Re: [xmca] Passages from Chapter 5 of LSV

From: David Kellogg <vaughndogblack who-is-at>
Date: Tue Dec 30 2008 - 09:14:31 PST

Second the motion! I think that one of the reasons why LSV is SO impatient with Stern (and also Werner) is that he really can't understand thinkers who never change their minds. LSV had only ten years to work (and thought he had less). Yet he was constantly throwing everything away and starting over from the beginning. That's courage.
But of course that means that almost everything we read of Vygotsky's has to be read dendrochronologically, the way we look at tree rings. This is particularly true of Thinking and Speech, parts of which data from 1929 (Chapter Four) and parts from 1931 (Chapter Five) and parts from his deathbed (Chapter Six and Seven).
LSV is always going on about geological strata (Kretschmer). But perhaps the best metaphor for reading somebody who scribbles over everything he's ever done every three or four years would be archaeological, or better yet, textological: a palimpsest.
So far the most useful guide to the Vygotskyan palimpsest I've read on this to date is Minick's intro to Thinking and Speech, now reprinted as the very first chapter in Daniels' mistitled "Introduction (sic) to Vygotsky", 2005, Routledge.
Minick's palimpsestization (?) corresponds very well to most other periodizations, including Veresov (though Veresov adds a pre-Marxist Vygotsky from before 1924 which for rather tendentious reasons he finds very important). It will be VERY interesting to see if the work Jonna mentions confirms it.
David Kellogg
Seoul National University of Education

--- On Tue, 12/30/08, Mike Cole <> wrote:

From: Mike Cole <>
Subject: Re: [xmca] Passages from Chapter 5 of LSV
To: "eXtended Mind, Culture, Activity" <>
Cc: "Jussi Silvonen" <>
Date: Tuesday, December 30, 2008, 8:58 AM

We would welcome Jussi's input, thanks Jonna. We almost have a "history
psych" group here on
xmca at presentl. Perhaps a strength we should find a way to use better.

> a
> Mike Cole kirjoitti 29.12.2008 kello 2.55:
> Ooops, forgot to cc boris on my reply to david. He is author of, among
>> other
>> interesting articles, the article on "LSV's terminology"
in the Daniels et
>> al
>> Cambridge companion to vygotsky.
>> I forwarded the message to him.
>> mike
>> On Sun, Dec 28, 2008 at 4:52 PM, Mike Cole <>
>> Thanks for these observations and inferences, David.
>>> The task of reconstructing the chronology of LSV's thinking is
>>> formidable
>>> one. I wonder if anyone anywhere has published such a chronology.
I will
>>> cc boris meshcheryakov who will know, if anybody does.
>>> mike
>>> On Thu, Dec 25, 2008 at 10:42 PM, David Kellogg <
>>>> On p. 131 of Chapter Five, LSV already has the concept of the
>>>> psychological system, that is, the linkage of disparate
functions into a
>>>> single Gestalt, e.g. attention, association, judgement,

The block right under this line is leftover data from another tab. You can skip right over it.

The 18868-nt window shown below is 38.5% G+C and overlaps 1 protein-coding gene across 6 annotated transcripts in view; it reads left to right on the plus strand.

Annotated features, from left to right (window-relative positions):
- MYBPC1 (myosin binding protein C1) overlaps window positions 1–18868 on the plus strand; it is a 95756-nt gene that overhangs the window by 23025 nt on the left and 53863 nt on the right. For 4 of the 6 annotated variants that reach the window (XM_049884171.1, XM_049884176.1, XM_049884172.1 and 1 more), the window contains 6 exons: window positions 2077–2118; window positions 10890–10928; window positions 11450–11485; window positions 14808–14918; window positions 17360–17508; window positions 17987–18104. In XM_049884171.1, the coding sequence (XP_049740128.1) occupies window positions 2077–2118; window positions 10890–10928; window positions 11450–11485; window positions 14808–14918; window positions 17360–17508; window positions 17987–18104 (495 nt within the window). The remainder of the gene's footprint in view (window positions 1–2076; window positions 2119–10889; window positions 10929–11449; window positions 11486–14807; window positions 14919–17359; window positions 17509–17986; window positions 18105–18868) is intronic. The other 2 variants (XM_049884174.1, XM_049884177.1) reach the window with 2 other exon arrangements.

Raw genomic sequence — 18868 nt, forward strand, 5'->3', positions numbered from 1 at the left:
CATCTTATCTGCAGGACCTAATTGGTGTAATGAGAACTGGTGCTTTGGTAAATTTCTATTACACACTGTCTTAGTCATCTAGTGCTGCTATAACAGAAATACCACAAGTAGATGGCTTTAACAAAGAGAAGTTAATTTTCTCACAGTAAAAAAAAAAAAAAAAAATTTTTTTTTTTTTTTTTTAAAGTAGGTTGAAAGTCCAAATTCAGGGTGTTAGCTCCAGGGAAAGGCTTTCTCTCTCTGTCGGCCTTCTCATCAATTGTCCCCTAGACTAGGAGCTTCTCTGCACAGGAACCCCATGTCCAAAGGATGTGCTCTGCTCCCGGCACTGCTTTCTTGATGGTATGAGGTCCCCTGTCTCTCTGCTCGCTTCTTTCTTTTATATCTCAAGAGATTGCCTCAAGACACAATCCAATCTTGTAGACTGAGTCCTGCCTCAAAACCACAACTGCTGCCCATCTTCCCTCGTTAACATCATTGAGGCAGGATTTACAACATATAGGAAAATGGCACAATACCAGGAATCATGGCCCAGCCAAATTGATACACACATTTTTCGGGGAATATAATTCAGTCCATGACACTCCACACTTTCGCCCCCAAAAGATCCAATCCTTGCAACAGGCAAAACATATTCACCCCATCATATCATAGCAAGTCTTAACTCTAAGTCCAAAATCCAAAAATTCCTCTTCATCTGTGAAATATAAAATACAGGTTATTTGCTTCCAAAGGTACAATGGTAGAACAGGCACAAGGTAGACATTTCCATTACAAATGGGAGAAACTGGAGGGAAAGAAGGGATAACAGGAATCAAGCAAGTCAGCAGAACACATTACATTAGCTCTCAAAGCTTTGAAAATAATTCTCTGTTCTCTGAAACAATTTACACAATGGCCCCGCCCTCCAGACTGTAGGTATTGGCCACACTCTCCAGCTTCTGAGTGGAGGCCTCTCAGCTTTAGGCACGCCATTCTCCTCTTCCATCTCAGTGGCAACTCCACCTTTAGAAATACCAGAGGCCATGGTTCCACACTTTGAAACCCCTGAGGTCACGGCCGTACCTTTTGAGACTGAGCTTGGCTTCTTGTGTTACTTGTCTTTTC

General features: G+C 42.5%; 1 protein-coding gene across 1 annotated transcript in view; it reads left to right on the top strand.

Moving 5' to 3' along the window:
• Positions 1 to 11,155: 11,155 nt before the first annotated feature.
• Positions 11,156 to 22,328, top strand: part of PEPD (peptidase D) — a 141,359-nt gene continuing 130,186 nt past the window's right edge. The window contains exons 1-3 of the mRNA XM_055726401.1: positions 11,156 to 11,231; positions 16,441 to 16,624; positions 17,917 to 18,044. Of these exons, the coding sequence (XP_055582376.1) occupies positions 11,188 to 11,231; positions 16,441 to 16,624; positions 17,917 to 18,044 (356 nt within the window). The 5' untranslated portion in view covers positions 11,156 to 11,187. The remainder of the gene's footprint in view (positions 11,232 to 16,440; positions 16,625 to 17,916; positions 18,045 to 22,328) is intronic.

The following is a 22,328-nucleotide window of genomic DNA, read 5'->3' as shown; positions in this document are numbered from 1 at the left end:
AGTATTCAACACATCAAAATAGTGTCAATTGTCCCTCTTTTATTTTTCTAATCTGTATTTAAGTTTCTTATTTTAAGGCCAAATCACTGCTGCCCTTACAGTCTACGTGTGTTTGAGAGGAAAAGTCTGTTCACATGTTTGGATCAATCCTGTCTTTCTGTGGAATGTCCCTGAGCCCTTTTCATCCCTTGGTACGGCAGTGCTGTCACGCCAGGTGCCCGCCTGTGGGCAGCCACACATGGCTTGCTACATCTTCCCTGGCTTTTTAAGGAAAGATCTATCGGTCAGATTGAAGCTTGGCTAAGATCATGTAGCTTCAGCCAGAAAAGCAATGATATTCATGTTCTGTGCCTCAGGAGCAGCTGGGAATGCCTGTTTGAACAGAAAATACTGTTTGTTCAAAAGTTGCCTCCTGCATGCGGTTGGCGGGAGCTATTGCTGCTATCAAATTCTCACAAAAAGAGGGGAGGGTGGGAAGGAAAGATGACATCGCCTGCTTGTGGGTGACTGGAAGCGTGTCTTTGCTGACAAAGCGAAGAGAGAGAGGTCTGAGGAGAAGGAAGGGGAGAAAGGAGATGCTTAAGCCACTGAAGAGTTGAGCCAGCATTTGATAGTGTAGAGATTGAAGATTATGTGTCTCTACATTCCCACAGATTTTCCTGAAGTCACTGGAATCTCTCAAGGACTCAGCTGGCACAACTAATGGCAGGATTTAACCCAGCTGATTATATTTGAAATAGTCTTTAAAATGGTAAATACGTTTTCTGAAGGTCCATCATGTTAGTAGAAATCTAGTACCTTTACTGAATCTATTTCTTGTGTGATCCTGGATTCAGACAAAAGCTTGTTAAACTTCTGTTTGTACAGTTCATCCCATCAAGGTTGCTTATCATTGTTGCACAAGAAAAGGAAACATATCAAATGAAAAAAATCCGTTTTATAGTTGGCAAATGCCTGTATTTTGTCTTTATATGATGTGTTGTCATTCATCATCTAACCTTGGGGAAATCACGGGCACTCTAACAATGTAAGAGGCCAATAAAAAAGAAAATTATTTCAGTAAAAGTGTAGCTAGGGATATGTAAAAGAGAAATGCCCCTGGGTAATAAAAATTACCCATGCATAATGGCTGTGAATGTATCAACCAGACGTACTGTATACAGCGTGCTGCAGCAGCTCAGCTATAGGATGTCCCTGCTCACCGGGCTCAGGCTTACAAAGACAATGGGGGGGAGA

>>>> and
>>>> motivation in activity.
>>>> But he denies that this linkage of disparate functions has any
effect on
>>>> the functions themselves. The relations between functions
change. But
>>>> the
>>>> functions themselves do not change.
>>>> Now, what causes the relationships between these functions to
>>>> That
>>>> is not clear. One possible answer is "activity", and
that is the answer
>>>> that
>>>> activity theorists give. But we can see that LSV is not
>>>> satisfied
>>>> with this answer.
>>>> There are two problems. The first is that as Mike pointed out
LSV is
>>>> using
>>>> "activity" in a non-technical sense, it is really
just the task plus the
>>>> contraints. (Note that Prout actually translates
"task" as "problem").
>>>> In
>>>> other words, an "activity" is just a subject, an
object, and a tool.
>>>> That
>>>> brings us back to the old stimulus-response unit with
>>>> artefact!
>>>> The second is that Vygotsky suspects that when the relations
>>>> functions change, the functions DO change internally as well.
We know,
>>>> for
>>>> example, that when role play is reconstrued as rule based
games, the
>>>> "roles"
>>>> of rule based games are quite different, more abstract. So is
the goal,
>>>> which is not to make an imaginary situation but to win a real
>>>> So why does Vygotsky stress in this passage that the basic
processes of
>>>> attention, association, judgment, representation, and mindset
do not
>>>> actually change? I think there are two reasons.
>>>> First of all, he is trying to critically appropriate the work
of people
>>>> like Buhler who deny that there is anything fundamentally new
in the
>>>> transitional age. His way of doing this is to say that they
are correct,
>>>> but
>>>> they are ignoring the way in which the familiar old functions
are united
>>>> in
>>>> a new Gestalt.
>>>> Secondly, this is old work, first carried out in 1929 and
written up
>>>> some
>>>> time in 1931. LSV has not yet conceptualized the actual
mechanism by
>>>> which
>>>> differentiation takes place WITHIN functions and not just
>>>> That
>>>> does not happen until 1932, when he formulates the zone of
>>>> development, and he does not write about it until Chapter Six.
>>>> David Kellogg
>>>> Seoul National University of Education
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